Diversity Champions Are Everywhere … and We Need to Be! [524 words]

Author’s note: This article is adapted from my book, Network Beyond Bias.

If you look at my resume or my LinkedIn profile, you will deduce that I am an experienced management professional with a background in Information Technology and the Insurance industry. On the surface, I may not seem a natural “diversity champion.” One need not look too deeply, though, to understand why I am on this path.

My Diversity Story, Part 1 of Many

In high school, I frequently heard that my first-in-class math scores were impressive…for a girl. When I was a Computer Science major in college, total strangers told me I should go into Nursing or Education. Because those were good fields for women. When I worked as a programmer, my bosses praised my work; my peers told me I was very analytical…for a girl. I moved into analysis and design roles based on my exceptional ability to solve problems from an end user’s point of view. I frequently heard that I had great people skills…for a programmer. When I first became a manager, some of my former peers said I was too young to lead them effectively.

But when I moved into management, I vowed that I would never qualify my feedback or pigeonhole my team members based on their demographics, their work histories, or their untried skills. My approach has always been to help each of my team members identify their strengths and contribute in ways that excite them. Along the way, I have built teams that turned into “talent factories,” mentored new managers, improved business processes, and bolstered the bottom line. I am convinced that this success was driven by valuing the diversity of my team members’ strengths, interests, and backgrounds.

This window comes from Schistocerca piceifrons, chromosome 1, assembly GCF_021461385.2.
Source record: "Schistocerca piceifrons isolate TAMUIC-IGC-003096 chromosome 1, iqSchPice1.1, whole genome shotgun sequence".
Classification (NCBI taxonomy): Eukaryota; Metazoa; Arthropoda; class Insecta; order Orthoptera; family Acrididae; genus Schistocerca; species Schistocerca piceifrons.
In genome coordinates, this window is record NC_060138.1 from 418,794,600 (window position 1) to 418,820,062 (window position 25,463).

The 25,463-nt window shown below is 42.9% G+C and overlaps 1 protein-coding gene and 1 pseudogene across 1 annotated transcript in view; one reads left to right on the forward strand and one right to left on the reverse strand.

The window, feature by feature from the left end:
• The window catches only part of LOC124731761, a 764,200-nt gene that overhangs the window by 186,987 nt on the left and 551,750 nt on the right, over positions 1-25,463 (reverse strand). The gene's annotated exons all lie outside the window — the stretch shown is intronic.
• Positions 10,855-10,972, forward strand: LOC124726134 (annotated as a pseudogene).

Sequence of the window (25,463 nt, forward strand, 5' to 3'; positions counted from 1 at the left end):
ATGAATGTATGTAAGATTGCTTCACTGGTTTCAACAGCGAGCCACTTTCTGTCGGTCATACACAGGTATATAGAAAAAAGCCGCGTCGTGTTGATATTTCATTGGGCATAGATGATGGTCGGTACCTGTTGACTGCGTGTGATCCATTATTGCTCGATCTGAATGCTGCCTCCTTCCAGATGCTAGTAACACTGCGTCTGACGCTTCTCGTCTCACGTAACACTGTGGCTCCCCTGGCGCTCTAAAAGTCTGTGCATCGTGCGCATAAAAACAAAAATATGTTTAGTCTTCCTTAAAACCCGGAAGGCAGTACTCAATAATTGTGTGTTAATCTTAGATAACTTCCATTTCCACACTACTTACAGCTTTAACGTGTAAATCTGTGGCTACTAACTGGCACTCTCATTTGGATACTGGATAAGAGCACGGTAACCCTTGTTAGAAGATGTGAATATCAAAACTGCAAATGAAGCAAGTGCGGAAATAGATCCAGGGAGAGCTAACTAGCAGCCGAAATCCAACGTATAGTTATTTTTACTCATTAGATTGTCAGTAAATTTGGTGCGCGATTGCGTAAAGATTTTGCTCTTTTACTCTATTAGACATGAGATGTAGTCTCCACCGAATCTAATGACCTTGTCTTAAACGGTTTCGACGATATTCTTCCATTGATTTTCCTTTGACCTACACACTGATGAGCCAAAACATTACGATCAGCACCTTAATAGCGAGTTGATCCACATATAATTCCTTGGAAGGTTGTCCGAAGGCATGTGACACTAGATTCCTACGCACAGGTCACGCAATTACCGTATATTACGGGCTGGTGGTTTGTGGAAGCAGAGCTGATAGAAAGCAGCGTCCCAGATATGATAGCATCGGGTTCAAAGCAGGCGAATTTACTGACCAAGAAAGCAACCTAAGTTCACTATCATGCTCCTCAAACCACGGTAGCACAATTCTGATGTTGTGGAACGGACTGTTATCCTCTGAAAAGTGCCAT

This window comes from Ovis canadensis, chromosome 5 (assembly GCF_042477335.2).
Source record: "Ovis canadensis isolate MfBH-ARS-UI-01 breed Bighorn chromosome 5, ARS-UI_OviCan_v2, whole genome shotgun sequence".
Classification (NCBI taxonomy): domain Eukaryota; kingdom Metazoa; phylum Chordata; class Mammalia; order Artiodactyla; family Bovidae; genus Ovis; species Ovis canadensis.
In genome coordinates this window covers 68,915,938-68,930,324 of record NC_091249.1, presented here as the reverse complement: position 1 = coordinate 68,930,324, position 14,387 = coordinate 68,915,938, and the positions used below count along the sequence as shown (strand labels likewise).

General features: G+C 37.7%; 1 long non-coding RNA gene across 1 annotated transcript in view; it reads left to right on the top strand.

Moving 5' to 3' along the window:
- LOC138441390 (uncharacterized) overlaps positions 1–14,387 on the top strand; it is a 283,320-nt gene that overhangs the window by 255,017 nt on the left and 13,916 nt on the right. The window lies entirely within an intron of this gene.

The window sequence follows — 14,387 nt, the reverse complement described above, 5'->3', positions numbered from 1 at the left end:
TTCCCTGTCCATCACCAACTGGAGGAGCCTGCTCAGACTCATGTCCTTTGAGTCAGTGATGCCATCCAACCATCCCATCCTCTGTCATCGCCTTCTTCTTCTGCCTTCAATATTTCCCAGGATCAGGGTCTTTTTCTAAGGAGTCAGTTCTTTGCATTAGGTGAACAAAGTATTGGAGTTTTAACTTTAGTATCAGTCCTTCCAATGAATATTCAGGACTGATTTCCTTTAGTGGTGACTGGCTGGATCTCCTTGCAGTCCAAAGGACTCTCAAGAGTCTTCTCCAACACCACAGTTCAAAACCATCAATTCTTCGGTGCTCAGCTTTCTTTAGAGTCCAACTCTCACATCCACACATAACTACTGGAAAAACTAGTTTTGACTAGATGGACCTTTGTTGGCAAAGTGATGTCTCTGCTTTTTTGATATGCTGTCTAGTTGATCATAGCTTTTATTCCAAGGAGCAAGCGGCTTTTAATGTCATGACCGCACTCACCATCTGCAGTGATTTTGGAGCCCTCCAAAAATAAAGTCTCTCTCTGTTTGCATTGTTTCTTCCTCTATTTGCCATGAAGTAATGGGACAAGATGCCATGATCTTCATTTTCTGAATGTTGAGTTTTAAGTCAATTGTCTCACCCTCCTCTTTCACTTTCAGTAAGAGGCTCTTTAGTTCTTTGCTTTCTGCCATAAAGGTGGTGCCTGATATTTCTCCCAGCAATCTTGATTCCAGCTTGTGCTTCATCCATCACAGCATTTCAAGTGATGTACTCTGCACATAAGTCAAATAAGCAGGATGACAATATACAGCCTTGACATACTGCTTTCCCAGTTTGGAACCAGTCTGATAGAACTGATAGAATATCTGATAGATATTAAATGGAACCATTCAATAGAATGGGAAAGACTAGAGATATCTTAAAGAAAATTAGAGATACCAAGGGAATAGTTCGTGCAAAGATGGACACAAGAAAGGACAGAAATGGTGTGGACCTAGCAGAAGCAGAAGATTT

Diverse Talent Gets Discouraged

Corporate culture can stifle diversity in so many ways. There is a lack of role models and mentors. Promotions and rewards are often based on “cultural fit” over performance. Managers don’t know how to cross-cultural boundaries to cultivate potential. Job postings list geography requirements that candidates could easily overcome with technology and occasional travel. People fear having authentic conversations in the workplace. The diversity that could exist in many companies never gets in the front door.

I have worked primarily in two industries: technology and insurance. Both industries are struggling to find and retain talent.  Both industries lack diversity in their executive ranks. I firmly believe the latter is the cause of the former. And I want to do everything I can to turn these tides.

My Journey as a Diversity Champion Is Taking Shape

For years, I spent every bit of my discretionary effort either getting better at my “day job” or finding ways to contribute to my employer’s diversity and inclusion efforts (my passion).

Now, I am finally turning my passion into my purpose. Through Lead at Any Level®, I am inspiring others to meet their potential at work, to leverage diversity as a competitive advantage for their own careers, and to build inclusive cultures from the ground up.

At first glance, I may not be an obvious diversity champion.

And that’s exactly why I need to be.

Permission to Reprint

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Amy C. Waninger Author Bio

Amy C. Waninger is the Founder & CEO of Lead at Any Level, where she improves employee engagement and retention for companies that promote from within. Amy offers assessments, advisory services, and training on essential skills for inclusive leaders. She is the author of eight books. Learn more at www.LeadAtAnyLevel.com

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7 responses to “Diversity Champions Are Everywhere … and We Need to Be! [524 words]”
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